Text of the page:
This washing station is high, even in a country where most of the washing stations are high to start with. Up at 1900 meters (and collecting coffee from another 200 meters up on the hillsides, Kigeyo was built in 2009 by Emmanuel (president of Coopac Cooperative and Sacof) to get where the good coffees are. This coffee was done in the Kenyan double fermentation style for increased complexity and sweetness. --Mountain Air Roasting
Mountain Air Roasting
This coffee screams 'Yirga Cheffe.' It's floral, bright, and sweet, and with loads of fruit flavors that change dramatically in the cooling cup. This is one amazing cup of coffee. The fruits are lively, the sweetness is like pure honey, and the finish is pristine. -Mountain Air Roasting
Throughout the coffee-growing world significant strides are being made to promote direct relationships between farmers and roasters. In certain countries, though, these efforts remain difficult because of strict rules regarding how coffee can be sold for export. In Ethiopia, individual farmers that are not members of cooperative societies have only one option - sell their coffee through the Ethiopia Commodity Exchange. This system makes it impossible to know any coffee’s specific origin. On the other hand, this guarantees high wages for exceptional coffees, such as this captivating selection from the Sidama region brought to us by Mountain Air Roasting. So while it would be great to know the names and faces of the farmers behind this coffee, you can feel good knowing that the unparalleled quality of these Grade 1 beans has been recognized with premium prices. This is the second coffee we’ve featured from Mountain Air Roasting, a micro-roaster based in Asheville, North Carolina. The man behind the operation, Marshall Hance, brings a rather unorthodox perspective to the art and science of coffee roasting, with a background in textile materials science. His proprietary air-roasting technique produces coffees with a kind of sugar development we’ve never experienced before; it reminds us of the crystal texture of cotton candy, but without the sticky coating all over your mouth. We can’t pretend to understand the technical aspects of Marshall’s process, but with coffees as delightful as this Ethiopian gem, we can bet that other roasters are taking note and trying to capture some of his magic.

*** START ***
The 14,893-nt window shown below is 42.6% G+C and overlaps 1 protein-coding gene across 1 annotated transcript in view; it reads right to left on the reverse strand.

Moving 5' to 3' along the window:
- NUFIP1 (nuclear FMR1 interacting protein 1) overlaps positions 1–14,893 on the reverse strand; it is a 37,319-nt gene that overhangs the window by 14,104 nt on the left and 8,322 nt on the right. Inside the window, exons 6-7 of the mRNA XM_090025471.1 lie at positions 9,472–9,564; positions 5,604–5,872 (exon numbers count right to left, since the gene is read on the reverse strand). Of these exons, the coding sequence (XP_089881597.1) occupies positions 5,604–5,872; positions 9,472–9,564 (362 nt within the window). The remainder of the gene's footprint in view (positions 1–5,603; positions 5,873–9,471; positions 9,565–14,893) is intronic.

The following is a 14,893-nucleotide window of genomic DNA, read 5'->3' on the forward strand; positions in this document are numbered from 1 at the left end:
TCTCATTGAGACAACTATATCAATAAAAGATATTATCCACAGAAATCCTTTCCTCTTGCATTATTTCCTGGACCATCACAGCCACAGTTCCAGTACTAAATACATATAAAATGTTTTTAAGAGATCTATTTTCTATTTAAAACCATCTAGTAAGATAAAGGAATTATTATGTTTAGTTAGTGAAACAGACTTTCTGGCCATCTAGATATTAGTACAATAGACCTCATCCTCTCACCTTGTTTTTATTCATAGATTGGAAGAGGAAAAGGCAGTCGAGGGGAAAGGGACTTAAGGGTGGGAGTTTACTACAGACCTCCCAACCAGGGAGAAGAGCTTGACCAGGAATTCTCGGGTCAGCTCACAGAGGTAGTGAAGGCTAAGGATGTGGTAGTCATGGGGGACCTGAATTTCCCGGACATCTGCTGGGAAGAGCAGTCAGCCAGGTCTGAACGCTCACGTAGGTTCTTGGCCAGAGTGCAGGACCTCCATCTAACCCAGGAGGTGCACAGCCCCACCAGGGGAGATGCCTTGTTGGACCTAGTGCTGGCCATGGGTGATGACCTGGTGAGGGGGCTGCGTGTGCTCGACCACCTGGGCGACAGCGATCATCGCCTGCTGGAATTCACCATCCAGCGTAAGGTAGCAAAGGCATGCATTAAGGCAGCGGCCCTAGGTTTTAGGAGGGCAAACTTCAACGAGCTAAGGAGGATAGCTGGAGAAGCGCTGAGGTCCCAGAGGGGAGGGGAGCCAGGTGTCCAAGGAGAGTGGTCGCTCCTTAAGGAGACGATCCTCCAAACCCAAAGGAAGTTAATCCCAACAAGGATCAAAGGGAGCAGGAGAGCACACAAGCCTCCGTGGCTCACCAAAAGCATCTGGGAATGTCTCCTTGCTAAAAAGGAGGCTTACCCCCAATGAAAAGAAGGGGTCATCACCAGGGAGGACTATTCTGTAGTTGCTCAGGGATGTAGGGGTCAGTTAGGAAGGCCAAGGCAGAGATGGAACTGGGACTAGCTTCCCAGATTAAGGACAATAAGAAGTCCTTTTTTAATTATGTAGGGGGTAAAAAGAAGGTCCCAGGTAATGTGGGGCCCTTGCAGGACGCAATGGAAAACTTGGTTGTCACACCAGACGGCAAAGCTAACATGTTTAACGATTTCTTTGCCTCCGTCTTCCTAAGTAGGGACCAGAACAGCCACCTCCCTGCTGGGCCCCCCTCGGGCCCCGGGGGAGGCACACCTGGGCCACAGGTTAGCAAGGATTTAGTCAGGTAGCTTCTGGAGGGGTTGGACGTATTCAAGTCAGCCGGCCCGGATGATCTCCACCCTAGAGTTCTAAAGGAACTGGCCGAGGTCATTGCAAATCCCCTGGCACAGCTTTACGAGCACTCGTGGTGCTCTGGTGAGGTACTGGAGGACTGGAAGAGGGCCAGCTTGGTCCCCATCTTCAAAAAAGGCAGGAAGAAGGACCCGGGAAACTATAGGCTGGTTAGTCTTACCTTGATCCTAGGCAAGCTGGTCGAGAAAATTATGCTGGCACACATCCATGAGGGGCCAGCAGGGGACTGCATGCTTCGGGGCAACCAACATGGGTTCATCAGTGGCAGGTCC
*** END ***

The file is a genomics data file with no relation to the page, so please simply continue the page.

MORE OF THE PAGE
In southwestern Colombia, members of the APROCAFEQ El Paraiso Association have cultivated their own little slice of paradise. Banding together has allowed the collective’s farmers to bring their high quality coffees to markets around the world, and to develop direct relationships with passionate roasters, like Marshall Hance of Mountain Air Roasting. A material scientist and engineer by training, Marshall was first exposed to the delicate art of coffee roasting while working at an upscale restaurant. It didn’t take long for his inner-scientist to kick in. Soon he was designing a one-of-a-kind air roaster that gives him meticulous control over his roasting process. You can taste the result of his innovation in this beautifully-structured, sugary sweet Colombian brew.